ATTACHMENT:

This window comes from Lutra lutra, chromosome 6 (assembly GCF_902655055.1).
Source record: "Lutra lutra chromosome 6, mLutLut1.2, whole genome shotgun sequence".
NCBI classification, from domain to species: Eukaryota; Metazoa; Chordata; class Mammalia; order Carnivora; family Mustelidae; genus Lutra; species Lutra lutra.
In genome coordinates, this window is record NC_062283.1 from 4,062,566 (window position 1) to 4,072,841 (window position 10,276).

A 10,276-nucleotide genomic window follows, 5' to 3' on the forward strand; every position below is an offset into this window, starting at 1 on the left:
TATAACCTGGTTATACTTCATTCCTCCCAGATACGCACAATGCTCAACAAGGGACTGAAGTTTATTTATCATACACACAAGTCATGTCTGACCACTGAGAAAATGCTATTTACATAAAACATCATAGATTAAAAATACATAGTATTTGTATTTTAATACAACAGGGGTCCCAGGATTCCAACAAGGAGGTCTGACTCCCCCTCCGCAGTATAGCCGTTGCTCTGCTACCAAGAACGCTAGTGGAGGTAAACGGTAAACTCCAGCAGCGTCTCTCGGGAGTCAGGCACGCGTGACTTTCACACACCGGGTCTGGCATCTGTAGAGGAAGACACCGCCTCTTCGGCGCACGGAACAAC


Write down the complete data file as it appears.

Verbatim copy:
This window comes from Lutra lutra, chromosome 6 (assembly GCF_902655055.1).
Source record: "Lutra lutra chromosome 6, mLutLut1.2, whole genome shotgun sequence".
NCBI classification, from domain to species: Eukaryota; Metazoa; Chordata; class Mammalia; order Carnivora; family Mustelidae; genus Lutra; species Lutra lutra.
In genome coordinates, this window is record NC_062283.1 from 4,062,566 (window position 1) to 4,072,841 (window position 10,276).

A 10,276-nucleotide genomic window follows, 5' to 3' on the forward strand; every position below is an offset into this window, starting at 1 on the left:
TATAACCTGGTTATACTTCATTCCTCCCAGATACGCACAATGCTCAACAAGGGACTGAAGTTTATTTATCATACACACAAGTCATGTCTGACCACTGAGAAAATGCTATTTACATAAAACATCATAGATTAAAAATACATAGTATTTGTATTTTAATACAACAGGGGTCCCAGGATTCCAACAAGGAGGTCTGACTCCCCCTCCGCAGTATAGCCGTTGCTCTGCTACCAAGAACGCTAGTGGAGGTAAACGGTAAACTCCAGCAGCGTCTCTCGGGAGTCAGGCACGCGTGACTTTCACACACCGGGTCTGGCATCTGTAGAGGAAGACACCGCCTCTTCGGCGCACGGAACAAC